New government in Iraq is an ‘ongoing process,’ Obama administration says

The ongoing effort to form a new government in Iraq “now has traction,” the Obama administration told Congress Wednesday, with the appointment of a new parliamentary speaker and an emerging consensus to install a federalist system that will give local communities more power and an equitable share of national resources.

Lawmakers on the House Foreign Affairs Committee expressed strong skepticism that current Prime Minister Nouri al-Maliki is willing or able to lead such a transformation, a view that the administration generally shares in private.

But Deputy Assistant Secretary of State Brett McGurk, who has been the administration’s point man on the ground in Iraq over the past several months, was reluctant to agree publicly with multiple congressional calls for Maliki to go.

“There is an ongoing process to form a new government. Maliki’s party won about 91 seats” in Iraq’s April election, McGurk said. “You would have to have 165 seats to form a government, and it remains to be seen whether or not that can happen.”

“I would also add that were we to take a position on such a thing, it would obviously not be either in our interests or it would dramatically affect the process.” he said.

Through two four-year terms in office, Maliki’s Shiite-led government has systematically disenfranchised minority Sunnis, a fact the administration acknowledges has lessened their willingness to join the fight against extremists of the Sunni-dominated Islamic State organization that has bulldozed its way to power in much of northern and western Iraq in recent months. In some cases, Sunni tribal groups that once fought extremists with U.S. forces in Iraq have joined the extremists.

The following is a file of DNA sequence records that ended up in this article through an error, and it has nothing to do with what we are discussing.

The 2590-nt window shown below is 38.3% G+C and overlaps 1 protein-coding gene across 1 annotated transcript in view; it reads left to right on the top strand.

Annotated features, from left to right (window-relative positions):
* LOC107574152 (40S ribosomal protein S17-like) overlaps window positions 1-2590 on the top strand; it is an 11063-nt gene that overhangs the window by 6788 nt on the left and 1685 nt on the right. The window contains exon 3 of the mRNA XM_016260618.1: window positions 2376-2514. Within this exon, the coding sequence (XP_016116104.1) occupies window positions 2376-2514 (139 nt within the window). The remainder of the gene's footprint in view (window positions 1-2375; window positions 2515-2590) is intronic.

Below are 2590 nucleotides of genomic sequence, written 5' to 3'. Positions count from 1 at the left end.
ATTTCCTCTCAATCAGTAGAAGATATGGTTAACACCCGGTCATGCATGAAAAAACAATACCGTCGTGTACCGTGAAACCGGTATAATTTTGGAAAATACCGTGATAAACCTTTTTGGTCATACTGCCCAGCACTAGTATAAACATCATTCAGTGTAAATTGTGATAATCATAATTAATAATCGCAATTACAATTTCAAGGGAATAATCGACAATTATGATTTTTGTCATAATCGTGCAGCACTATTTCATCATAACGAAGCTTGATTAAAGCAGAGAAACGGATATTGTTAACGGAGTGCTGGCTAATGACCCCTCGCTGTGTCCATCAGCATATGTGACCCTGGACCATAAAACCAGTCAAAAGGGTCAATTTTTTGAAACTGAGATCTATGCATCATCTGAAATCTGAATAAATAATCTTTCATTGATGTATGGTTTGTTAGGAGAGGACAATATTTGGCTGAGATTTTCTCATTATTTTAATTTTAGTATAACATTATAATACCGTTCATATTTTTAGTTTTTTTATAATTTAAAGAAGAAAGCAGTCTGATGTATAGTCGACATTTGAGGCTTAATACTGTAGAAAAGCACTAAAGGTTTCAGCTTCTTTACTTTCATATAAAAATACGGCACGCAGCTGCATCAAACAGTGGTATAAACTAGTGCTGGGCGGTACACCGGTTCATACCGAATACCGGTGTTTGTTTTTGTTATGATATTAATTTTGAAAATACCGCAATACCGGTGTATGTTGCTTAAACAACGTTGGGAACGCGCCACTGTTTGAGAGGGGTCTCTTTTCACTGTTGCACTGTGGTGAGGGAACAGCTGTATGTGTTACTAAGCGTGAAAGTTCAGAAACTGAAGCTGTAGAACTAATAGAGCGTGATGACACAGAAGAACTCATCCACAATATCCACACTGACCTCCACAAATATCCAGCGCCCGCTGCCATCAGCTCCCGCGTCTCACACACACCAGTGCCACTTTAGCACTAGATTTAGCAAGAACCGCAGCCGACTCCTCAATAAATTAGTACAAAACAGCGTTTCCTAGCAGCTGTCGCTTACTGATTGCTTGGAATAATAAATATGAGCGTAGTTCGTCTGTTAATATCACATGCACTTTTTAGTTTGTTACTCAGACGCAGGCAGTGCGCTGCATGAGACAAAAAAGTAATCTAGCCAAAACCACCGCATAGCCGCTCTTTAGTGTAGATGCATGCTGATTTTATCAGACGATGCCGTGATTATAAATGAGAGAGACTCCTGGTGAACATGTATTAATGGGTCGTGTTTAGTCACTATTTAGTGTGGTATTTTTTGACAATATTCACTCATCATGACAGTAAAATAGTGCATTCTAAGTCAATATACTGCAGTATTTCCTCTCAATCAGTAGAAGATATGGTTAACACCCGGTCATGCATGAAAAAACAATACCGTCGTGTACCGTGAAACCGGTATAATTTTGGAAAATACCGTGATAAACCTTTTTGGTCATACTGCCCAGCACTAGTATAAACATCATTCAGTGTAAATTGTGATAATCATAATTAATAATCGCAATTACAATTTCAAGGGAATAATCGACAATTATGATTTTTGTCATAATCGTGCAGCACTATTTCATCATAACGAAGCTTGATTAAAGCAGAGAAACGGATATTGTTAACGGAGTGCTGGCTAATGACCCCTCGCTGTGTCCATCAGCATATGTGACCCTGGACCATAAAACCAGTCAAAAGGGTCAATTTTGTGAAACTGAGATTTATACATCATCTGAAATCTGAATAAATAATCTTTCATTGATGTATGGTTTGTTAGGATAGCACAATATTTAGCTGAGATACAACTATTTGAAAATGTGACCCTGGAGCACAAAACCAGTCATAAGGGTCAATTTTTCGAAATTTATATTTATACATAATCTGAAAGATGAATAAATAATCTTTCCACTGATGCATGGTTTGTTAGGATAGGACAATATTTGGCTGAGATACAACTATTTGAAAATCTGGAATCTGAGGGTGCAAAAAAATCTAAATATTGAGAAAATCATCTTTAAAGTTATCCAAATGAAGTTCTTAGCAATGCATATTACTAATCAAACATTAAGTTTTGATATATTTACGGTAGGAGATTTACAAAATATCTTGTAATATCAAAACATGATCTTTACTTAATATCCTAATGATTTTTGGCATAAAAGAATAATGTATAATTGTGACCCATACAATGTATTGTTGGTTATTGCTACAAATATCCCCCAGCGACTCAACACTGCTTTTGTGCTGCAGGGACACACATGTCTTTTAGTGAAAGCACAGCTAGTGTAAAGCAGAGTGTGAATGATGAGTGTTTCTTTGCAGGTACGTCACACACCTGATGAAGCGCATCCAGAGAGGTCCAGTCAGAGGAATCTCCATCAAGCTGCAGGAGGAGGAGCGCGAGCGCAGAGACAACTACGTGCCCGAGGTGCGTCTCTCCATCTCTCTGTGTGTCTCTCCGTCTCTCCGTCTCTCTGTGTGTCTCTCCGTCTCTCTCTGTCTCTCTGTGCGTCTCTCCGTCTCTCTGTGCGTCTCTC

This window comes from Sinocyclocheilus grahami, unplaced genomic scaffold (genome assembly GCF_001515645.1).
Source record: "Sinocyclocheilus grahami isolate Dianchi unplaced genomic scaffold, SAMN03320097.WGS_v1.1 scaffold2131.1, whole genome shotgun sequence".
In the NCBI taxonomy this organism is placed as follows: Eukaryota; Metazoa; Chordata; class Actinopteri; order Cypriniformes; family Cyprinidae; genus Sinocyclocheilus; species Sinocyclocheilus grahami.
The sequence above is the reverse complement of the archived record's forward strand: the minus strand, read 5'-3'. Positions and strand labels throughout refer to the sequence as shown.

Much of the hearing was devoted to congressional criticism that the administration, despite its clear awareness of the Islamist offensive that began in March, had failed to try to prevent it.

In testimony six months ago, panel Chairman Rep. Edward R. Royce (R-Calif.) said, the administration warned that the Islamist group,then known as the Islamic State of Iraq and Syria, or ISIS, “had begun to shift resources from Syria to Iraq in early 2013.”

“The administration testified that it had become aware that ISIS had established armed camps, staging areas and training ground in Iraq’s western desert . . . that ISIS must be, in [the administration’s] words, constantly pressured and their safe havens destroyed.”

Royce insisted — and McGurk denied — that the administration last year rejected Iraq’s “formal requests” for U.S. drone strikes against ISIS camps.

McGurk said that the United States had been providing significant weapons shipments and other assistance to the Baghdad government since January, and that Iraq’s first formal request for air support was only made two months ago.

Deputy Assistant Defense Secretary Elissa Slotkin, who testified with McGurk, said that such strikes would have required more precise information on the ground that is only now becoming available to the United States since President Obama sent several hundred military advisers to Iraq last month.

“The information we have now on these networks is night and day from where it was in May when the request from the Iraqis first came in,” McGurk said. “Therefore, the options that are being developed for the president will be much more concrete and specific than anything we could have had before. And there’s a significant risk, Mr. Chairman, of taking any military action without that level of granularity.”

Rep. Eliot L. Engel of New York, the ranking Democrat on the committee, said that the administration’s failure to provide arms and other assistance to Syrian rebels that began fighting ISIS two years ago had led directly to today’s fight in Iraq.

“The hypotheticals and the what-ifs break my heart because even if we do the right thing now, it will mean small consolation to the orphan child, the grieving mother, or the family in a refugee camp in Syria,” Engel said.

McGurk and Slotkin acknowledged the collapse of four divisions of the Iraqi army in Mosul, the northern Iraqi city first overtaken by ISIS. “We don’t believe it’s that they lacked a basic capability,” Slotkin said. “It’s that at the end of the day, they did not have the will or direction to fight” in that region.

Commanders of the collapsed divisions have been fired, she and McGurk said, and a recently drafted assessment by U.S. forces of Iraqi capabilities is still being reviewed by the Pentagon.

The witnesses declined to comment on recent media reports that the assessment indicated significant infiltration of Iraqi security forces by Sunni extremist informants.

Karen DeYoung is associate editor and senior national security correspondent for the Washington Post.
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